The hidden nature of almost all that we do is the direct, but unseen, effect of that one great unconscious desire to search out what we believe will complete us.  We do experience contentment as seekers, but isn’t it often temporary?  Readster tells us, “Our reward may be a momentary sense of fulfillment that, in most cases, passes from sight as soon as do the temporary conditions that provided it for us.”  We then return to our search.  What are we to do?  Where are we to find a solution to that seemingly inescapable dilemma?

Rumi, the 13th century Persian poet, tells us that if we wish to bring an end to the cycle of our discontent, then we must “find the antidote in the venom!”  Honestly, I spend a lot of time trying to understand what the heck Rumi was talking about.  I adore his poetry but sometimes in bounces off me.  Find the antidote in the venom.  Whenever we dare to stand in the light of some unwanted truth we might feel powerless to change ourselves and the world.  We understand that our present situation and choices cannot lead us to freedom and understand our present choices are secretly what is holding us captive. Venom.  In the same moment we see what doesn’t work and gain the understanding that if we are to succeed in our search for wholeness we require a new and higher order of self-knowledge.  Antidote.  To whom and to what do Unitarian Universalists turn to in our search for wholeness and understanding that our way of life, our way of living of being in the world will transform other lives?

When you need a place that feeds the hungry, clothes the poor, stands beside the immigrant, embraces and holds the other, stands and marches for equality for people of color, the gay, women, supports many grassroots community organizations with their money, that reaches beyond themselves know there is more love, more peace, more joy out there?  When you are battered by the world we live in, are mourning, are celebrating, are in need of a friend or are able to be a friend, where do you go?  Is there a center in our lives where we can all arrive and find our place, our values, where we are accepted for our true selves, where we can raise our children to be in love with the world, its environment and its people.  Is there a home for us where we can live the life of a seeker and be celebrated and encouraged for this way of life?  You are here. You’ve found the place, the potential center of our lives that holds us and those we love in an embrace of acceptance, learning, love, justice, revelation, and transformation.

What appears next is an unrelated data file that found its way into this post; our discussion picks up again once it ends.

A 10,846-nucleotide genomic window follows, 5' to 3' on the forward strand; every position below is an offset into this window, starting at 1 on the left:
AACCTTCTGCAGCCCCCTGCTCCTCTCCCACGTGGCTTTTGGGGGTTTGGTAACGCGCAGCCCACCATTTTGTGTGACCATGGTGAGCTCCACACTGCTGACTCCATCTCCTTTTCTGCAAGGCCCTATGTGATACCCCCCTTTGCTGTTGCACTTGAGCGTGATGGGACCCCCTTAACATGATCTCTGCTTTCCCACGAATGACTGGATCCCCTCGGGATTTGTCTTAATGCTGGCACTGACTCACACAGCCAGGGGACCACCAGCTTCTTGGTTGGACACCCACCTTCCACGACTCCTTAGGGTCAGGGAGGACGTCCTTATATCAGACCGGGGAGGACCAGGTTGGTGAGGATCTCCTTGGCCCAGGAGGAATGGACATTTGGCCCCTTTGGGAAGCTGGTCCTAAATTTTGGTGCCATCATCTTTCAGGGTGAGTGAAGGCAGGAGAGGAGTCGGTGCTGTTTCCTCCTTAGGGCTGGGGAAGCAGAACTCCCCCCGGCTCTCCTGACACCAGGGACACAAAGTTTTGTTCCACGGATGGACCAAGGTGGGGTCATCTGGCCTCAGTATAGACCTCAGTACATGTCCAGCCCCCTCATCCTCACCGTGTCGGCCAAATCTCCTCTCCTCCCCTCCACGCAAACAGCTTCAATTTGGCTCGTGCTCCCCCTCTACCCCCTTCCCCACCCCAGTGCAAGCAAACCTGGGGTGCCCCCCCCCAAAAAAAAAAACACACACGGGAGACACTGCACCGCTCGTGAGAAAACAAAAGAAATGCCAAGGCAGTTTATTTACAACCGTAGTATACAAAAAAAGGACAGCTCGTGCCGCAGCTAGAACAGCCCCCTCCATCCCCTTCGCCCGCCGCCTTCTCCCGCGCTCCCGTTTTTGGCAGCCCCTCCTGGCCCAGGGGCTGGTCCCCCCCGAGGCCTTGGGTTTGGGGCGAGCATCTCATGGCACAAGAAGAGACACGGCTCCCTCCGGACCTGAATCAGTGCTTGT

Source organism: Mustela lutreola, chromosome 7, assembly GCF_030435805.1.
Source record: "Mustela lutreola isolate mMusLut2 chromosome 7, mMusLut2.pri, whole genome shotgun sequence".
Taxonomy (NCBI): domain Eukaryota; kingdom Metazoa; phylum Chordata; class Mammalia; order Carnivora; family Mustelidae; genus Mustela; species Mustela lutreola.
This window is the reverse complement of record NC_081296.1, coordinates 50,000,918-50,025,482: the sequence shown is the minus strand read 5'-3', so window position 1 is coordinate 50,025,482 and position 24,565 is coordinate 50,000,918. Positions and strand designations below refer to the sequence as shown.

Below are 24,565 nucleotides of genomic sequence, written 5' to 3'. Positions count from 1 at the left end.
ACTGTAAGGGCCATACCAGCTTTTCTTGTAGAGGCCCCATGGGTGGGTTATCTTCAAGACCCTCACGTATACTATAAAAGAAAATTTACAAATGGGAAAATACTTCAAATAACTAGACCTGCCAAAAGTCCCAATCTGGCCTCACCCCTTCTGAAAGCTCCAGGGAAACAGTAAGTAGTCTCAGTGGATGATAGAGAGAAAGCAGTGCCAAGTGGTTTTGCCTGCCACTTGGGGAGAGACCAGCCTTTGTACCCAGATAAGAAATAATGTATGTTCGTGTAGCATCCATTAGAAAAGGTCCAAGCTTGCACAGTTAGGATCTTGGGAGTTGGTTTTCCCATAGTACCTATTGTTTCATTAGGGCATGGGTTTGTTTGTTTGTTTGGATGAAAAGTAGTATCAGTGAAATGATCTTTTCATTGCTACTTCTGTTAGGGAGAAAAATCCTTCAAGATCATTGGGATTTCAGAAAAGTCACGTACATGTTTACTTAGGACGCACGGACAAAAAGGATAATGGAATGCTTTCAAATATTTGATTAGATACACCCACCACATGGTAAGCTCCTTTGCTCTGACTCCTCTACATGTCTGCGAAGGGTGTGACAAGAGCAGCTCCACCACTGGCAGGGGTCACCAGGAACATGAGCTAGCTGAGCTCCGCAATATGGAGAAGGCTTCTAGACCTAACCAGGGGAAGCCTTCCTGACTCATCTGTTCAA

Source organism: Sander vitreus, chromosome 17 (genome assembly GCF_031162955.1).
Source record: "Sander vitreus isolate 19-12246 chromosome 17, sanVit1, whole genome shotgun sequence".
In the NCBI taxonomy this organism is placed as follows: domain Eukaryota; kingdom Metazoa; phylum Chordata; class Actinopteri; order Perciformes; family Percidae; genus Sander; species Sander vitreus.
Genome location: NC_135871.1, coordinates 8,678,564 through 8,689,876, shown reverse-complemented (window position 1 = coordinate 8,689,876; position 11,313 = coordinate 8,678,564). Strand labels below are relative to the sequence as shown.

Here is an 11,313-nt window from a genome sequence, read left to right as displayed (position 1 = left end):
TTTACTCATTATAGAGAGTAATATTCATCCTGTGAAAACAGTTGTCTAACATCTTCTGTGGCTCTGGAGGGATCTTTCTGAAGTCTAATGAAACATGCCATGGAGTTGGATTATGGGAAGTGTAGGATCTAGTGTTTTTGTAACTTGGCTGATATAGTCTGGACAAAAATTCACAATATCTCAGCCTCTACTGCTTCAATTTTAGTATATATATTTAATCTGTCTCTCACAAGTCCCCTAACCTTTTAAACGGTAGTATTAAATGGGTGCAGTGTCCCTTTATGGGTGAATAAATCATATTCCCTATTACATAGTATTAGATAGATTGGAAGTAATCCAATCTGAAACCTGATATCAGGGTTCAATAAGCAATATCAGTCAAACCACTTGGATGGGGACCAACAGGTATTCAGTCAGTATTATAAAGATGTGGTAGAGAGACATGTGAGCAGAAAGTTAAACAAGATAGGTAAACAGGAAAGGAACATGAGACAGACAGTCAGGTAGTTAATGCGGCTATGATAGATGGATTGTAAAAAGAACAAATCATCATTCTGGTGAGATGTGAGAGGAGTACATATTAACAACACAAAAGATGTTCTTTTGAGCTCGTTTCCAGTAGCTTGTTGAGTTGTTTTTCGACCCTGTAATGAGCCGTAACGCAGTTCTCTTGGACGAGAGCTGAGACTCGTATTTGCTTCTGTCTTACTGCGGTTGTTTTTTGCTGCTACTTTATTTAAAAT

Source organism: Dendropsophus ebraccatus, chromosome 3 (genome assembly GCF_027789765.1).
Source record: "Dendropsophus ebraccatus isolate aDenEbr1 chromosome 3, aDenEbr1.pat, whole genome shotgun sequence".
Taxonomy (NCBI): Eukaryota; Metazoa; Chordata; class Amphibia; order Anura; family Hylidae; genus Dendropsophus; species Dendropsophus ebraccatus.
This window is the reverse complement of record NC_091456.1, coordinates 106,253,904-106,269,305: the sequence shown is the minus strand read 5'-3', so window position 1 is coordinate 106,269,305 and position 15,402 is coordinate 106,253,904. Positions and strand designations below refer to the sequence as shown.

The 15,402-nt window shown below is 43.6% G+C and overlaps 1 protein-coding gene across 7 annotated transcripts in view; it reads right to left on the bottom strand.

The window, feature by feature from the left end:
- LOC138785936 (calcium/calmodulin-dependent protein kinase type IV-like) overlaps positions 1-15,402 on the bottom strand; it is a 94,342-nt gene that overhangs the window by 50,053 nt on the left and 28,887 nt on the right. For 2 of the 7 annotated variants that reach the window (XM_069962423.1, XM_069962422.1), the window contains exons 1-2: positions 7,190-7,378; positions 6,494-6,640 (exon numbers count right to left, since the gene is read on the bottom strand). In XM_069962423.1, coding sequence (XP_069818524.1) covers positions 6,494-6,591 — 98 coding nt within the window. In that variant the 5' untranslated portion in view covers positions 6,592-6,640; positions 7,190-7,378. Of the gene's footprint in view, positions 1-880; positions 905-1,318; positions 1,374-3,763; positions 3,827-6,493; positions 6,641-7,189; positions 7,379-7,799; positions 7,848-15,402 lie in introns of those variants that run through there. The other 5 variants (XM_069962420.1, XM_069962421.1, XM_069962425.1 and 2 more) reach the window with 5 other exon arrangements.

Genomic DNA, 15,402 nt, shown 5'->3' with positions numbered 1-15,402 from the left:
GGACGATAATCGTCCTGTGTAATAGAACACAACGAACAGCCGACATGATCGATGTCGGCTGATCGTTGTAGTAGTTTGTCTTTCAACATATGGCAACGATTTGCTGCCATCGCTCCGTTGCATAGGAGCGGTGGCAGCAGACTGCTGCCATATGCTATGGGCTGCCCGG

Exodus Chapter 3 verse 5: “Do not come any closer,” God said. “Take off your sandals, for the place where you are standing is holy ground.” We are on holy ground.  These walls hold love in and evil out.  We are safe here.  This place prepares us for how we will live our lives as seekers.  Teaching us, challenging us, holding us, we can return again and again and sit a while, exhale, and know that we will leave transformed in some small way.  How do we preserve the way of life for seekers?  We must consider this holy ground, this place, our Congregation, a site of heritage.